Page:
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UNIT 2 CONCEPT

THE FOUR FORCES


WHAT ARE THEY?

There are four fundamental forces in nature: gravity, electromagnetism, the weak force (or weak interaction), and the strong force (or strong interaction). Theoretical physicists and cosmologists believe that each of these arose as a distinct force at different instants in time during the first fraction of a second that the Universe existed. They emerged in the following order: gravity, the strong force, and then electromagnetism and the weak force.
WHY ARE THEY IMPORTANT?

Gravity:  A force that causes objects with mass to attract one another. There is no limit to the range over which gravity can act, so objects and structures separated by unimaginable distances (such as star systems, galaxies, and galaxy clusters) can still influence each other through gravity.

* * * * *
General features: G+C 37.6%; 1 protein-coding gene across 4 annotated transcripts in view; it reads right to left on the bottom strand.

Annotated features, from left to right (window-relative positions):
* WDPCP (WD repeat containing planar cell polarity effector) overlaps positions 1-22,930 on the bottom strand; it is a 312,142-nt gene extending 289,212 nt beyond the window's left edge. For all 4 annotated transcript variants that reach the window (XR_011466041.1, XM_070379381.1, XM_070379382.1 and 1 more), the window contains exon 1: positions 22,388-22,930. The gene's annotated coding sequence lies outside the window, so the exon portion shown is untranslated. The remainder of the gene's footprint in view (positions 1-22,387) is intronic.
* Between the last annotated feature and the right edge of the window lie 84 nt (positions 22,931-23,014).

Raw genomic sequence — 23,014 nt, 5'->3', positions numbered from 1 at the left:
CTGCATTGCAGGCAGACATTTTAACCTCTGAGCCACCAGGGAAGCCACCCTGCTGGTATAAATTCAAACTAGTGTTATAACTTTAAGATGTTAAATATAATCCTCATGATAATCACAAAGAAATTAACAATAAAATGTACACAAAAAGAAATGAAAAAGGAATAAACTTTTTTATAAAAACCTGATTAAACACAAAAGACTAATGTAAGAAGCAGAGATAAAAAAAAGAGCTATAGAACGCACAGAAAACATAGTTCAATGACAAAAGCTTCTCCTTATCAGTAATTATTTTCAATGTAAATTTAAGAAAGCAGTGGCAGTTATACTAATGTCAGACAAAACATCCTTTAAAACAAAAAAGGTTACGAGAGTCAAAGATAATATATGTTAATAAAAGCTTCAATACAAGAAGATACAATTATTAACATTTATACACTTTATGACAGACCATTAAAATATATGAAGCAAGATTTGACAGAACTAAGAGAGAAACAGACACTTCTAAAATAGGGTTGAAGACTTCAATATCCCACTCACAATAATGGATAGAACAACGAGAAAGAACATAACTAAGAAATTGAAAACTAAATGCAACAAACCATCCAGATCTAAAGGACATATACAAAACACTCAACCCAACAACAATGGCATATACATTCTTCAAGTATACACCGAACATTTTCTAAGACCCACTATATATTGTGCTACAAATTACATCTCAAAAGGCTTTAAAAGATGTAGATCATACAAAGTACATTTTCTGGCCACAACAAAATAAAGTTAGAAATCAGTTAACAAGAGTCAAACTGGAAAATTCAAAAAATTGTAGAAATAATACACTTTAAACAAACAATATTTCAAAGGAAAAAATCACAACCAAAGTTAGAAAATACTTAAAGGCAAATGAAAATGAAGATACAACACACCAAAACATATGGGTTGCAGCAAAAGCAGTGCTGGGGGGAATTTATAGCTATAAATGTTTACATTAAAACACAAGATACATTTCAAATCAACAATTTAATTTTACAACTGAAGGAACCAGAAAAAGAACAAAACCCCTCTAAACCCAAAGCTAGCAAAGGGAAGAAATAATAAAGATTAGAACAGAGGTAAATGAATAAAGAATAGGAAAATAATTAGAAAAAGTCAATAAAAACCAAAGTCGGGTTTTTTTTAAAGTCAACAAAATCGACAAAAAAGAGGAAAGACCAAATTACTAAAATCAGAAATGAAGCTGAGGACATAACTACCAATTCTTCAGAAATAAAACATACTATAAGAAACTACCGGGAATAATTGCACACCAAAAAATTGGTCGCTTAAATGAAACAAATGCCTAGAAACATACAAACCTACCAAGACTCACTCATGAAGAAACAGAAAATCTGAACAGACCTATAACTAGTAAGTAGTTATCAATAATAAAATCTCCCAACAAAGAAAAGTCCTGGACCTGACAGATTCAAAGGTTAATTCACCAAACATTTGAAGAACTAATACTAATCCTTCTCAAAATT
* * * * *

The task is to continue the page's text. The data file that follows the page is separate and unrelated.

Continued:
Gravity is very weak, though, in that its influence can be easily overwhelmed (as, for example, when a tiny magnet prevents another magnet from falling towards Earth).

Electromagnetism:  Much stronger than gravity, electromagnetism can act over any distance and causes objects of opposite charges to attract and objects of the same charge to repel.

 Electromagnetism explains many forces we experience in everyday life, such as lightning and refrigerator magnets.

The weak force (weak interaction):  Acts only at short range and is responsible for the radioactive decay of subatomic particles. The strong force (strong interaction):  More than 100 times stronger than electromagnetism (its responsible for the nuclear fusion that powers stars), the strong force only acts over short ranges.
HOW DO WE KNOW ABOUT THEM?

Physicists have developed powerful theories that explain how the four forces work. Newtons Theory of Universal Gravitation and Einsteins General Theory of Relativity give us a deep understanding of gravity. Observations of gravitational phenomena, both in lab experiments and from space, confirm these theories predictive abilities. General Relativity, for one, explains the bending of light (gravitational lensing) around massive objects, as well as accounting for once-unexplained details of how Mercury orbits the Sun.

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